If you’ve followed my Twitter feed, you’ve probably seen at least one of the links I posted to an ongoing series of articles published in the Mormon Times (a division of the Deseret News) attacking mainstream archaeology under the guise of “exploring” the discipline’s findings about ancient America. These articles come from writers ranging from bestselling author Orson Scott Card to Michael R. Ash, who is a professional Mormon apologist. (No, I am not disparaging him. That is his real job title.)
According to Mr. Card, the “Mormon perspective” can help archaeologists envision novel social organization, such as egalitarian societies that lack elite status markers—thus paving the way for an acceptance of the Book of Mormon’s archaeological claims. The first half of that sentence is certainly true. Envisioning alternative social organizations is important for imagining the past. Such social organizations as Mr. Card envisions, however, are novel only if one’s concept of “mainstream archaeology” froze in time around 1965. For example, Gobekli Tepe, the dramatic site of the earliest known religious architecture recently uncovered, has no elite status markers and is believed by "mainstream archaeology" to be the result of egalitarian hunter-gatherer bands working together to create large-scale stoneworks.
According to Mr. Ash, the prehistory of America must be “approached with the best scientific rigor possible and not from a position of naïve misconception.” Unsurprisingly, this scientific rigor takes the form of confirming the Book of Mormon.
(Of course, Mormonism is not alone in this; nearly every religious group from Christianity to ancient Greek polytheism to Scientology has made unprovable or demonstrably false archaeological claims and/or has cited ancient artifacts as confirmation of their religious doctrines.)
The Book of Mormon is one of the sacred scriptures of the Church of Latter-Day Saints, allegedly revealed to the prophet Joseph Smith in 1823 when the angel Moroni helped him to translate writing on a set of prehistoric gold plates he found not far from where I grew up. Conveniently, after publishing his “translation” in 1830, Smith claimed he returned the pages to Moroni, never to be seen again.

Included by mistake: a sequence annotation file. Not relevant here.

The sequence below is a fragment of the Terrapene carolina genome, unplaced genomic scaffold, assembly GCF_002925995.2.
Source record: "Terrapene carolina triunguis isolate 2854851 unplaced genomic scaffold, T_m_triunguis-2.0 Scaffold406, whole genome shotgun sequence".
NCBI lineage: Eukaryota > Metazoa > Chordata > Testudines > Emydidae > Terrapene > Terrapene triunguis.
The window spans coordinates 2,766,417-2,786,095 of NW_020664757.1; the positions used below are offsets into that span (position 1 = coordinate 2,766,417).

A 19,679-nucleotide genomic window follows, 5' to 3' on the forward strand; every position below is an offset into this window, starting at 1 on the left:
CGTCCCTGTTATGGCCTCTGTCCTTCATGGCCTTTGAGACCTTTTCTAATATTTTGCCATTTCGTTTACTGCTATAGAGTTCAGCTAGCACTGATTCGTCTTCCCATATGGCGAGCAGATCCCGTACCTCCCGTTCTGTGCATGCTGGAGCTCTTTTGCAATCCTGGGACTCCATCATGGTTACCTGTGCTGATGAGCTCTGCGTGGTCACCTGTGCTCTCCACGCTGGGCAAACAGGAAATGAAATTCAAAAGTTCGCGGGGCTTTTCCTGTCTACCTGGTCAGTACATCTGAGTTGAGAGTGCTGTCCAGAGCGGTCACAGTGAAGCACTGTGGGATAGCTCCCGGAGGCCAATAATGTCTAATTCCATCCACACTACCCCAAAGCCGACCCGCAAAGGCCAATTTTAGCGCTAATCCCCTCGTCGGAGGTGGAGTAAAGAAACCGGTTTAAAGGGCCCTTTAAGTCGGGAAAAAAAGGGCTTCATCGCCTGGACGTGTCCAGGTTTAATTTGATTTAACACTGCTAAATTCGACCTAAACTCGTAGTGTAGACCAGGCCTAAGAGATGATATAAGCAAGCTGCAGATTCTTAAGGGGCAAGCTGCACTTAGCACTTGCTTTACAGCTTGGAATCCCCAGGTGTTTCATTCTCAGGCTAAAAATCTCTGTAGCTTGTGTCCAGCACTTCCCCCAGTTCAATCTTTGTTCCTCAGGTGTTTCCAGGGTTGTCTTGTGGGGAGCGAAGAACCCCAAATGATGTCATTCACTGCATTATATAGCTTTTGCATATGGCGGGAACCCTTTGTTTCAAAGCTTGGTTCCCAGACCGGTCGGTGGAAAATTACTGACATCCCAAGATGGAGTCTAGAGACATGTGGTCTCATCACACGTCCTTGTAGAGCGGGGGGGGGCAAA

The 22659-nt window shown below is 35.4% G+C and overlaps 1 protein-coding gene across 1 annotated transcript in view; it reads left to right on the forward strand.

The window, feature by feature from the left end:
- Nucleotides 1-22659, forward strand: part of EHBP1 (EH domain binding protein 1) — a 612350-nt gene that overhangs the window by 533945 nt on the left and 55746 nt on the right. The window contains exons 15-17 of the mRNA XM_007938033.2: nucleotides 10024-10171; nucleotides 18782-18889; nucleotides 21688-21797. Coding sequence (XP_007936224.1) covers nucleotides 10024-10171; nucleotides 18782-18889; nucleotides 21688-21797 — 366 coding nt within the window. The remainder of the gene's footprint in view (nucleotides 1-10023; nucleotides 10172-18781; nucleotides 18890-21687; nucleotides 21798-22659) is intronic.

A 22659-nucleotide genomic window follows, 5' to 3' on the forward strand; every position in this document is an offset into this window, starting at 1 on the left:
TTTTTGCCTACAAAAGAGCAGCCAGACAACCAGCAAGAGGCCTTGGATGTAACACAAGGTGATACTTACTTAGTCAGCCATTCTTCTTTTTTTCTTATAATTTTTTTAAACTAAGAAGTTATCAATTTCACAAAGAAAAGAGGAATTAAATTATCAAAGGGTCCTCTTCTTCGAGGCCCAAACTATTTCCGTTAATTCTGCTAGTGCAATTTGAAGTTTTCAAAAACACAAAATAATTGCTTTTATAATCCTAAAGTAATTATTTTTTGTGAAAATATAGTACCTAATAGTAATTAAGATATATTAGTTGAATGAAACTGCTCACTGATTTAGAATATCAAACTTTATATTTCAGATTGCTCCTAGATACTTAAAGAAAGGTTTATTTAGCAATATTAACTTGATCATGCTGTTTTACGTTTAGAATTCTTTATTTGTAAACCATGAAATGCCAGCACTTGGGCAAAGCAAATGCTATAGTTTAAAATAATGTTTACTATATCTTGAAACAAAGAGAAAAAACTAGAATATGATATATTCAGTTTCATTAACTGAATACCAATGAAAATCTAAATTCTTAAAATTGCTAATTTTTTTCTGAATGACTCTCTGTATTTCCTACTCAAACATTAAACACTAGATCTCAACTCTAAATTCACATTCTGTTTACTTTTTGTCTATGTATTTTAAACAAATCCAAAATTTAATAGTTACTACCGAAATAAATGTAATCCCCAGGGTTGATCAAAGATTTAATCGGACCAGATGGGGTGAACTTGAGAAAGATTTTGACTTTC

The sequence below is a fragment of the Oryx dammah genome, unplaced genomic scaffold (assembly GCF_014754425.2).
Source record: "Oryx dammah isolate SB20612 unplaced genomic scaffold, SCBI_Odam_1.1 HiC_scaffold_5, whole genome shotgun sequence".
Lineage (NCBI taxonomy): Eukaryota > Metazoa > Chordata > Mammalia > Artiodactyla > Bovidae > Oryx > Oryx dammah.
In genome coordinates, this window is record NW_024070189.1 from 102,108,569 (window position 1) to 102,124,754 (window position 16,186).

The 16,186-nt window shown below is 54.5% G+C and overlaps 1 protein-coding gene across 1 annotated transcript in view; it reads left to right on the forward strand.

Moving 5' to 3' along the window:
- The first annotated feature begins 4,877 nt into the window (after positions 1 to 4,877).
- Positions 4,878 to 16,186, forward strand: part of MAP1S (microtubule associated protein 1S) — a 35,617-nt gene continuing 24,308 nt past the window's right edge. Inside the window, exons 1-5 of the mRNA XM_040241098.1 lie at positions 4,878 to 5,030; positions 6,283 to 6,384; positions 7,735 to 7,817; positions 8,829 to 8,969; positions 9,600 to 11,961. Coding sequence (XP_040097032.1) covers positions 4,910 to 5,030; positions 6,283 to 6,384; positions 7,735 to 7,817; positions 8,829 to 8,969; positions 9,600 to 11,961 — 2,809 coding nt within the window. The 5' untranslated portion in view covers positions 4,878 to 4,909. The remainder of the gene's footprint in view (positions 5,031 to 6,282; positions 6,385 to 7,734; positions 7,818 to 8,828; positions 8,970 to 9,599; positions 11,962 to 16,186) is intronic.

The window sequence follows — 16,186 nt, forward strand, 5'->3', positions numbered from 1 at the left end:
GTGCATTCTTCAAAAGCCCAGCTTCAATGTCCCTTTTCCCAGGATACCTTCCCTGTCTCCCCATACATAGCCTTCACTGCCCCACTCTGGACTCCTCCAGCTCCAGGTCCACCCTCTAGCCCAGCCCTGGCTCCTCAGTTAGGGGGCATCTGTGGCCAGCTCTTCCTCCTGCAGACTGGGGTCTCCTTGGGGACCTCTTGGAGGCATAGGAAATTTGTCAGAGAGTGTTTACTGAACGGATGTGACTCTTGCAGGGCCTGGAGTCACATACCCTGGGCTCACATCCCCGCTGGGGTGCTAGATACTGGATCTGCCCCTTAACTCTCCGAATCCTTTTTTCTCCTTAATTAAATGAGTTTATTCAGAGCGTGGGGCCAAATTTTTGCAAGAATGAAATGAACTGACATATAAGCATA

The Book of Mormon describes three separate migrations of Hebrew peoples from the Jewish homeland to the ancient United States in 2500 BCE, 600 BCE, and around 300 CE respectively. The Book routinely describes prehistoric use of chariots, brass, plows, cattle, sheep, grapes, and much more for which there is no archaeological evidence prior to European colonization. Such claims, however, do fit in perfectly with eighteenth and nineteenth century claims that early America was home to the Lost Tribes of Israel, a popular notion debunked before 1900, and predicated on the Eurocentric notion that Native Americans were inferior peoples who were unable to mentally or physically build the earthen mounds that dotted the American landscape and must have needed European help. Conveniently, this belief justified attempts to force Native peoples onto reservations. (I am of course not implying that Mr. Ash or the Church of Latter-Day Saints favor such policies.)
None of this is a problem for Mr. Ash, who makes a series of contradictory claims that both praise and attack archaeology simultaneously. First, Mr. Ash admits what cannot be denied:
“I readily acknowledge (and have done so repeatedly in this series) that there is no overwhelming persuasive secular evidence that would convince non-believers that the Book of Mormon is true […] I also readily acknowledge that, thus far, I have not addressed all of the archaeological ‘problems’ that seem to conflict with the belief in a historic Book of Mormon.”
But then he explains how cherry-picked findings from across the discipline of archaeology appear to confirm aspects of the Book of Mormon. This evidence, he implies, is very exciting because it provides secular confirmation of Mormon belief. However, Mr. Ash then undercuts his purported message with the following:
“How sad it would be to reject the restored gospel because of secular finds that could be proven invalid or false in the future.”
I am not sure I understand which it is to be: Is archaeology true or false? Are we to accept the findings of science only when they agree with our pre-existing beliefs and reject them as biased, fraudulent, or wrong when they do not?
In Mr. Ash’s view, archaeology appears to be a shifting sand dune forever being reshaped by the winds of change. The Book of Mormon, by contrast, is forever static, never changing. On this we can both agree. The Book of Mormon was wrong about archaeology in 1830, and it is still wrong today, and will be in the future, too.
I am an author and researcher focusing on pop culture, science, and history. Bylines: New Republic, Slate, etc. There's more about me in the About Jason tab.
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